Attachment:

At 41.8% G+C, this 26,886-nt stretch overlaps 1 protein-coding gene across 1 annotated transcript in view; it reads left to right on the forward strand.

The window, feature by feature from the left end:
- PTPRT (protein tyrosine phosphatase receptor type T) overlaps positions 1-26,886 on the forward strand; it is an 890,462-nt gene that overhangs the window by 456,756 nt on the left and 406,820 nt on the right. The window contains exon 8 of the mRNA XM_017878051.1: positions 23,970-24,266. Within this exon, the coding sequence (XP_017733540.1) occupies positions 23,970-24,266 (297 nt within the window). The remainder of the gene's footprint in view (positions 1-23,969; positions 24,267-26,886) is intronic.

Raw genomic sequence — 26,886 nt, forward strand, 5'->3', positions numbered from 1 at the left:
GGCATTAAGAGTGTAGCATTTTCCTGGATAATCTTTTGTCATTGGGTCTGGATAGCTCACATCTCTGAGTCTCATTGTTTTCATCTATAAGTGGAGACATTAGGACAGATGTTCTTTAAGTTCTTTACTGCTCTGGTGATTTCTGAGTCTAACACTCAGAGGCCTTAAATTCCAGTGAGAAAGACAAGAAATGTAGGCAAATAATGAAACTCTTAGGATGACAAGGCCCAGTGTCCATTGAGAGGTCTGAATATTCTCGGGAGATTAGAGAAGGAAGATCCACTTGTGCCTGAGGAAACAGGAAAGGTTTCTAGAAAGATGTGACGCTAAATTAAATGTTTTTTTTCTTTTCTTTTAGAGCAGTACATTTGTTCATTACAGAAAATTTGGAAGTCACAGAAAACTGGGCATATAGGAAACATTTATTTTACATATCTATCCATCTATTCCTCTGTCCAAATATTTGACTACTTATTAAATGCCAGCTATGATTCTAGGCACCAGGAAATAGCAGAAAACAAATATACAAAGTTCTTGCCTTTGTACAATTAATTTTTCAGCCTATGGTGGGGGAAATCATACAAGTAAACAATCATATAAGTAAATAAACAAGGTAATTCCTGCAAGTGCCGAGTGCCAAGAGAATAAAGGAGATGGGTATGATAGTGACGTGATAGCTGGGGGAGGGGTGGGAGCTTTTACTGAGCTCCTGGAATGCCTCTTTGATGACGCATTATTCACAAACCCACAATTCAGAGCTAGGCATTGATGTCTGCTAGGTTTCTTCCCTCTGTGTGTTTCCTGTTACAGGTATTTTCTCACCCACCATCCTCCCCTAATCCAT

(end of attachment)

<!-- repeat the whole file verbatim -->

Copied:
At 41.8% G+C, this 26,886-nt stretch overlaps 1 protein-coding gene across 1 annotated transcript in view; it reads left to right on the forward strand.

The window, feature by feature from the left end:
- PTPRT (protein tyrosine phosphatase receptor type T) overlaps positions 1-26,886 on the forward strand; it is an 890,462-nt gene that overhangs the window by 456,756 nt on the left and 406,820 nt on the right. The window contains exon 8 of the mRNA XM_017878051.1: positions 23,970-24,266. Within this exon, the coding sequence (XP_017733540.1) occupies positions 23,970-24,266 (297 nt within the window). The remainder of the gene's footprint in view (positions 1-23,969; positions 24,267-26,886) is intronic.

Raw genomic sequence — 26,886 nt, forward strand, 5'->3', positions numbered from 1 at the left:
GGCATTAAGAGTGTAGCATTTTCCTGGATAATCTTTTGTCATTGGGTCTGGATAGCTCACATCTCTGAGTCTCATTGTTTTCATCTATAAGTGGAGACATTAGGACAGATGTTCTTTAAGTTCTTTACTGCTCTGGTGATTTCTGAGTCTAACACTCAGAGGCCTTAAATTCCAGTGAGAAAGACAAGAAATGTAGGCAAATAATGAAACTCTTAGGATGACAAGGCCCAGTGTCCATTGAGAGGTCTGAATATTCTCGGGAGATTAGAGAAGGAAGATCCACTTGTGCCTGAGGAAACAGGAAAGGTTTCTAGAAAGATGTGACGCTAAATTAAATGTTTTTTTTCTTTTCTTTTAGAGCAGTACATTTGTTCATTACAGAAAATTTGGAAGTCACAGAAAACTGGGCATATAGGAAACATTTATTTTACATATCTATCCATCTATTCCTCTGTCCAAATATTTGACTACTTATTAAATGCCAGCTATGATTCTAGGCACCAGGAAATAGCAGAAAACAAATATACAAAGTTCTTGCCTTTGTACAATTAATTTTTCAGCCTATGGTGGGGGAAATCATACAAGTAAACAATCATATAAGTAAATAAACAAGGTAATTCCTGCAAGTGCCGAGTGCCAAGAGAATAAAGGAGATGGGTATGATAGTGACGTGATAGCTGGGGGAGGGGTGGGAGCTTTTACTGAGCTCCTGGAATGCCTCTTTGATGACGCATTATTCACAAACCCACAATTCAGAGCTAGGCATTGATGTCTGCTAGGTTTCTTCCCTCTGTGTGTTTCCTGTTACAGGTATTTTCTCACCCACCATCCTCCCCTAATCCAT